In this hot month we also realize that time is passing. Days are shorter and shadows lengthen sooner. Once sunny areas are now shaded earlier in the day. This realization, coupled with the bounty of …
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In this hot month we also realize that time is passing. Days are shorter and shadows lengthen sooner. Once sunny areas are now shaded earlier in the day.
This realization, coupled with the bounty of harvests – in spite of some antagonistic weather – has always resulted in harvest festivals. Every weekend everywhere in the country you can find a celebration of corn, chili peppers, huckleberries, peaches, state fairs and ice cream socials. (The ice cream is to moderate August heat and you just might be fortunate enough to find some homemade ice cream.)
Your own harvest may overwhelm you, but never ever leave produce to rot in the garden. There are many shelters and food banks that would welcome it (visit produceforpantries.com or call 855-855-4626 for locations). Although community gardens abound here, there are still many people who lack access to fresh food. Elderly neighbors, no longer able to garden, will also welcome a taste of fresh produce. (I shared some sugar snap peas with someone who had never tasted them. Her delight at tasting the peas’ crisp sweetness made me wish I had planted a row of peas just for her.)
Q. A friend suggested growing primroses in a hot sunny spot in my garden. I’m confused because I buy primroses in early spring to bloom in the cool weather with my tulips and daffodils. When the weather turns hot, the primroses disappear.
A. You’re both sort of correct. The confusion occurs through our use of common names. Those early tulip/daffodil companions are Primulas, and the later sun and heat lovers are Oenotheras.
One summer primrose commonly called Mexican Primrose (Oenothera Speciosa) is a hardy plant with pale pink fragile-looking blossoms. It grows upright 12-18 inches tall, but spreads through both seed and underground runners. It blooms all summer and tolerates poor soil (growing in cracks in my sidewalk occasionally).
Oenothera Macrocarpa (Ozark Prim-rose) has yellow flowers that bloom well into the fall. There are other summer primroses that you can find at your local nursery. All are undemanding and drought tolerant. When they roam too much, simply cut back the runners.
Q. Our flower beds are infested with bindweed this summer even though we have always kept weeds under control by pulling. What’s going on?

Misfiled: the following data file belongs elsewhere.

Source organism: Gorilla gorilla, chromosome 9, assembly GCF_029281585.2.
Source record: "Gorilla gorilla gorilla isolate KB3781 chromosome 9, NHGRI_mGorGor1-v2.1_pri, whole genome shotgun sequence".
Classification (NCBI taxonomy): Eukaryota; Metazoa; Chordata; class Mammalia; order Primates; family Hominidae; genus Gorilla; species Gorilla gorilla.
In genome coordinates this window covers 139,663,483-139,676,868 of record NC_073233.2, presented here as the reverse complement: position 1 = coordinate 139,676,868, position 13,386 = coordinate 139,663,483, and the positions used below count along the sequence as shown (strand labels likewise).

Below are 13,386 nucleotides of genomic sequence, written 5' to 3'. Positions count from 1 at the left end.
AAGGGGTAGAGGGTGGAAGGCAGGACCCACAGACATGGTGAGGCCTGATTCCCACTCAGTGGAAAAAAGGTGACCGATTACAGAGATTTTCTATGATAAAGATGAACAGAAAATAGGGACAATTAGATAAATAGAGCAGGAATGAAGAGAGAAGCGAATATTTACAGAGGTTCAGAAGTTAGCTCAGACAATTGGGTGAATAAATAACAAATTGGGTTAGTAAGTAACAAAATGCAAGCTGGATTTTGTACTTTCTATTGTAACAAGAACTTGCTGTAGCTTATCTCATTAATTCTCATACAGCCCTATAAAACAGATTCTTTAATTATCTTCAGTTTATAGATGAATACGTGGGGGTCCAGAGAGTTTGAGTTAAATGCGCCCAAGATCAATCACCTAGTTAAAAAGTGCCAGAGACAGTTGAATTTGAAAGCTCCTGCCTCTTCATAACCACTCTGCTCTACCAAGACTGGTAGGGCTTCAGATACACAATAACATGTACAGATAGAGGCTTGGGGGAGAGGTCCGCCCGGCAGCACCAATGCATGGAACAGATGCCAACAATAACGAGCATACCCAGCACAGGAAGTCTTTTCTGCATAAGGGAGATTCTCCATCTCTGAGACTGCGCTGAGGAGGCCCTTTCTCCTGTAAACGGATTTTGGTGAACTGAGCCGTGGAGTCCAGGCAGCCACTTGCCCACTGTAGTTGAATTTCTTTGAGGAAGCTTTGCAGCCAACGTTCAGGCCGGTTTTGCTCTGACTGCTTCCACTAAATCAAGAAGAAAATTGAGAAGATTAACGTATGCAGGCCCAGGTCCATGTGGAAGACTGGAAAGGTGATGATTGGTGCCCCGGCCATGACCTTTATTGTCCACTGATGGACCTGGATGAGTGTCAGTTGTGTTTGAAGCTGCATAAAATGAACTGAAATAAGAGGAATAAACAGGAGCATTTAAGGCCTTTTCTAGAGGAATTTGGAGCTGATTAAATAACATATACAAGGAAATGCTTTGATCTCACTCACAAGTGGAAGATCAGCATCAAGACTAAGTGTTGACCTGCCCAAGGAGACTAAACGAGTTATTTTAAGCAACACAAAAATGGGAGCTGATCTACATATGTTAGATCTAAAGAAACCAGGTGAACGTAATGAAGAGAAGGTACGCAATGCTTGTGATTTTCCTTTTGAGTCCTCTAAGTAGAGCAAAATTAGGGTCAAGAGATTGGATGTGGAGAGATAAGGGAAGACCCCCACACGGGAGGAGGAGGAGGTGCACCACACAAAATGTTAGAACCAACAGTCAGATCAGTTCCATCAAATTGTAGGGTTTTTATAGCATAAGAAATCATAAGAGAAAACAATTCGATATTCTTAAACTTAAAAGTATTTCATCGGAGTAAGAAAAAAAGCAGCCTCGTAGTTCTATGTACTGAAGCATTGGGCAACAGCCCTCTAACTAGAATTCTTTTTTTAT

A. Bindweed is the bully and thug of the plant world. It is tough, resilient, opportunistic and produces a gazillion seeds per plant.
If it isn’t totally eliminated before it blossoms, it produces enough seeds to cover the earth. (For the unwary, bindweed is that morning glory-like vine that produces tiny white or pink flowers.) It has roots that extend to China and back, and tangles itself around other plants, lawns, shrubs, fences and even minute sidewalk cracks.
It thrives in drought years when other plants struggle to survive, and its seeds remain viable during warm winters, thus giving it a head start, not to mention that centuries of evolution have enabled it to be one tough hombre.
Careless neighbors who don’t maintain property contribute to this bindweed epidemic. Poisons and chemicals don’t kill it, but constantly cutting the plant to the ground (not pulling it) will weaken the roots. CSU currently is experimenting with a natural enemy, but things are still in the experimental stage. Keep cutting.
Q. Some insect is totally shredding the leaves of my Virginia Creeper. It’s bright green and copper colored, but the colors look metallic. It looks like a beetle, but it flies and seems to feed in clusters. What is it, and how do I eliminate it?
A. I’m sorry to say, but you’ve been invaded by the Japanese beetle, a relative newcomer to Colorado. It also has set up business in my grape arbor. I’ve sprayed the beetles with straight vinegar and also poured liberal doses of paprika, but the beetles are impervious to treatment. I also captured several in a jar and was amazed that the beetles lived three days without any nourishment.
The good folks at CSU Extension, 888 E. Iliff Ave. said the beetles love the old fashioned roses, green beans, raspberries and numerous trees. CSU Extension Fact Sheet #5.601 will provide far more comprehensive information than I can offer in this column. Get the informative sheet. (Visit ext.colostate.edu/pubs/pubsb.html to download this, and a multitude of other super-helpful fact sheets.)
Q. We inherited my mother’s house and flower-filled garden. Most things have done well, but the phlox are covered in mildew. Because of our small children and pets, we don’t want to use chemicals.
A. Mildew always hits susceptible plants when we have heat and humidity (think monsoon season). It is unsightly and will weaken the plant. To prevent it, increase air circulation around the plants, be certain they receive maximum sunlight and reduce all overhead watering. Discard all spent foliage this fall (don’t compost) and aerate the soil. Horticultural oils may help control the mildew.
I don’t know how attached you are to your particular phlox, but you might investigate the many gorgeous new ones that are more disease resistant.
Plant cool weather veggies ASAP for fresh ones in autumn.
August – the sun inside the afternoon Like the stone in fruit.
Federico Garcia Lorca
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